Georgia Criminal Defense Blog

Georgia Event Promoter Arrested for Criminal Damage to Property

Posted by Richard Lawson | Apr 27, 2019 | 0 Comments

The popular Tybee Island beach party, Orange Crush, has been cancelled this year after the event's promoter was arrested on charges of criminal damage to property and giving a false name to police in Georgia.

According to reports, all events associated with the promoter, Mikey Turner, have been cancelled and notices were posted at the beach of the cancellations. The police received calls about noise complaints which led to Turner's arrest. Police reported that they vacated over 200 people from the house party. Turner was also accused of hosting this event and charging admission without the homeowner's knowledge or consent.

As a Georgia Criminal Defense Lawyer, I am going to outline the offense of criminal damage to property in today's post. Criminal damage to property is very similar to criminal trespass in Georgia, but a criminal damage to property conviction carries much more significant penalties.

Criminal Damage to Property in Georgia

The offense of criminal damage to property is defined in the Georgia Code in O.C.G.A. §16-7-23. The statute divides the offense into two separate degrees.

First-degree criminal damage to property in Georgia is defined by Georgia Law as:

A person commits the offense of criminal damage to property in the 1st degree when they:

  • Knowingly and without authority interfere with any property in a manner as to endanger human life; or
  • Knowingly and without authority and by force or violence interfere with the operation of public communication, public transportation, sewerage, drainage, water supply, gas, power, or other public utility service or with any constituent power thereof.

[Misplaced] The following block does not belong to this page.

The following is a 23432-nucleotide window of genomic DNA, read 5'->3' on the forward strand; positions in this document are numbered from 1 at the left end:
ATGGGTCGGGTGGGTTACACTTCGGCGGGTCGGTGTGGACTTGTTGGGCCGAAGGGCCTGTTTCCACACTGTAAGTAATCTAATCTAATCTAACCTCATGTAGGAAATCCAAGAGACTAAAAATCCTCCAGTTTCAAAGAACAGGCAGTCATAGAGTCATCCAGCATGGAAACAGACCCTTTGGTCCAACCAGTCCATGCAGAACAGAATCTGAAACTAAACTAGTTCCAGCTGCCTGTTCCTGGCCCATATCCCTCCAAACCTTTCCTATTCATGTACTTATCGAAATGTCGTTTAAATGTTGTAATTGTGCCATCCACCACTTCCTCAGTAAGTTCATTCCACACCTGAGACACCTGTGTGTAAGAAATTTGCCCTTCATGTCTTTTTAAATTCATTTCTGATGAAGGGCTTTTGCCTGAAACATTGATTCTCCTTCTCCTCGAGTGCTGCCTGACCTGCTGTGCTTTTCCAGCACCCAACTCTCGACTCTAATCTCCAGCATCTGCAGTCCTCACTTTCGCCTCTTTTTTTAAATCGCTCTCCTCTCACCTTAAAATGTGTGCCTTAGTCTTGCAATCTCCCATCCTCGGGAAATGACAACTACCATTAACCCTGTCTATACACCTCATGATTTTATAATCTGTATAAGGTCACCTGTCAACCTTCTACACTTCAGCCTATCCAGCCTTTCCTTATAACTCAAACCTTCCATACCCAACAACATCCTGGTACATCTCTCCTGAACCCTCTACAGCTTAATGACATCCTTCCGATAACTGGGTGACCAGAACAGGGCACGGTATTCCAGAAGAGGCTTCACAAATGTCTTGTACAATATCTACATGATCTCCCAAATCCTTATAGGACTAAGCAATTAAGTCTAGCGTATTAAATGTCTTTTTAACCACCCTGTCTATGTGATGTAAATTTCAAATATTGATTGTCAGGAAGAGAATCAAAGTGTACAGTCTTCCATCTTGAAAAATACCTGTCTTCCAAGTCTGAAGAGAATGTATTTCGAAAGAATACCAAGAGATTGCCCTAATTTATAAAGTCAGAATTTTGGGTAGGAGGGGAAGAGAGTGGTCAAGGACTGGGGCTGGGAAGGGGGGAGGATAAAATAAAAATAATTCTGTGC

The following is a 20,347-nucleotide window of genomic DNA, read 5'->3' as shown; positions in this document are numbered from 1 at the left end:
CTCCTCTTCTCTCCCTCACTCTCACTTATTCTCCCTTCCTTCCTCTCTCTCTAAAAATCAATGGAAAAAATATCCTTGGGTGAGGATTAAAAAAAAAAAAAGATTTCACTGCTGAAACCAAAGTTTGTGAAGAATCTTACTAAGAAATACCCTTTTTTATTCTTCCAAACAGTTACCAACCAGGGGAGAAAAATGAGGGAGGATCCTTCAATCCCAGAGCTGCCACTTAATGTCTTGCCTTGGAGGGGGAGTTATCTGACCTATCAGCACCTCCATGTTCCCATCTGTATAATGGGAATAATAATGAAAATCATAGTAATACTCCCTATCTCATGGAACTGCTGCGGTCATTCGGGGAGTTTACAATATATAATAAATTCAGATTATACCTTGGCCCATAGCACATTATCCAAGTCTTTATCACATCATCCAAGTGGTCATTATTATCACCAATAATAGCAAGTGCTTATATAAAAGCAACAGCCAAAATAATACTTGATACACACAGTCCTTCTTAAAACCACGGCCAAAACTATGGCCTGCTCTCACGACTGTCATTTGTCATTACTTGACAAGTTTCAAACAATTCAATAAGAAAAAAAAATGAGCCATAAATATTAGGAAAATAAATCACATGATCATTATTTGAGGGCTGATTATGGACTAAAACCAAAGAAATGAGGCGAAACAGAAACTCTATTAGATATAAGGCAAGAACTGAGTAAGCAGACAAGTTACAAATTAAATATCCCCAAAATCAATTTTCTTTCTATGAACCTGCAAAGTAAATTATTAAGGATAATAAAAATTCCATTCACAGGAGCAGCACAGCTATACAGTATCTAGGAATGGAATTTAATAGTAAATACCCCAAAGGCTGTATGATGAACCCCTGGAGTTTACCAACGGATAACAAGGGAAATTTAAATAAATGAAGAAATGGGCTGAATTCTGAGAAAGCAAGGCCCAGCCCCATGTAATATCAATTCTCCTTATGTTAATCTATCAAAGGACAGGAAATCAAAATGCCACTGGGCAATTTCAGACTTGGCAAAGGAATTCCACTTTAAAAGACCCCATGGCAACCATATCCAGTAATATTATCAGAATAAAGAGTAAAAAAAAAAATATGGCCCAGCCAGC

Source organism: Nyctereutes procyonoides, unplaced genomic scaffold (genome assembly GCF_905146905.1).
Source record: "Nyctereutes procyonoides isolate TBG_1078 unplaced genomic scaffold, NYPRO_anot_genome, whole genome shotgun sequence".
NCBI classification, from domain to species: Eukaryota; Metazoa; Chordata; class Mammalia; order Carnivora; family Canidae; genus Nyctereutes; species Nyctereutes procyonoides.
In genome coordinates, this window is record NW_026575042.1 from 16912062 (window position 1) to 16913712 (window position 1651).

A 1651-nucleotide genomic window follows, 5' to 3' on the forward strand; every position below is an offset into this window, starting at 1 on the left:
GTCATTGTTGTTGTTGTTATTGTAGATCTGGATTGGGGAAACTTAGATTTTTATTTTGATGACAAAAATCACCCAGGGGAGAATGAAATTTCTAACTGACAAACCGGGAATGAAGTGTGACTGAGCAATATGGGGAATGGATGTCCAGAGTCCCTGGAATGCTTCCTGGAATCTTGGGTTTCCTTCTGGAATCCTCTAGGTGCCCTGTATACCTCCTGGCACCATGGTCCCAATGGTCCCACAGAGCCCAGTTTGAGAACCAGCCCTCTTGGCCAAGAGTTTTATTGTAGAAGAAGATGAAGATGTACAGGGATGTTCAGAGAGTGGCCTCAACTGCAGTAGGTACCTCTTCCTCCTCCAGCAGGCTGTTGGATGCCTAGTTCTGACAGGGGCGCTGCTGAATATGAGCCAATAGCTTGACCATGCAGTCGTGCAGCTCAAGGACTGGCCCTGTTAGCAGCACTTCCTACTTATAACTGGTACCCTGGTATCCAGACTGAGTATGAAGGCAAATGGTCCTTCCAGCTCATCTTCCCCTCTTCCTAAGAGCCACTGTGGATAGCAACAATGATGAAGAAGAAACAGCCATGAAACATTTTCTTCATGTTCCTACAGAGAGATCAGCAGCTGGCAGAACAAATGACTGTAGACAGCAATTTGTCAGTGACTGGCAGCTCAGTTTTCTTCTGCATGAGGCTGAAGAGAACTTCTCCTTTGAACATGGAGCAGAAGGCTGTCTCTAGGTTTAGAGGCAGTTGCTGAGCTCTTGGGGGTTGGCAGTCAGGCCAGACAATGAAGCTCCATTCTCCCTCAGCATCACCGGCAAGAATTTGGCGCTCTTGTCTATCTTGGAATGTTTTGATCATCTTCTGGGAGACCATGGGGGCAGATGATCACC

First-degree criminal damage to property is classified as a felony offense in Georgia. The penalty for a first-degree criminal damage to property conviction will be a prison term between one and ten years.

Second-degree criminal damage to property in Georgia is defined by Georgia Law as:

A person commits the offense of criminal damage to property in the second degree when they:

  • Intentionally damage any property of another person without their consent, and the damage, therefore, exceeds $500.00; or
  • Recklessly or intentionally, by means of fire or explosive, damages property of another person.

Second-degree criminal damage to property is also classified as a felony offense in Georgia. The penalty for a second-degree criminal damage to property conviction will be a prison term between one and five years.

Practice Note

As you can see from the law above, both degrees of criminal damage to property are classified as a felony offenses in Georgia. Georgia Felony Punishments are not to be taken lightly. If you or a loved one has been arrested, contact a Georgia Criminal Defense Attorney today. We can help you now.

Mr. Turner is to be presumed innocent until proven guilty beyond a reasonable doubt. He needs representation by the the Best Georgia Criminal Lawyer if he is to have the best defense. However, his case starts right here right now with his arrest. And if he happens to miss a court date in Georgia, then he could be facing even more serious consequences.

Don't risk your future - contact us today.

About the Author

Richard Lawson

Richard Lawson has devoted his entire career to DUI Defense and Criminal Defense. As a former Prosecutor he knows both sides of your case. Put his experience to work for you. In DUI cases, you only have 30 days to protect your right to drive. Call now for immediate attention. We are available 7 days a week, 24 hours a day.

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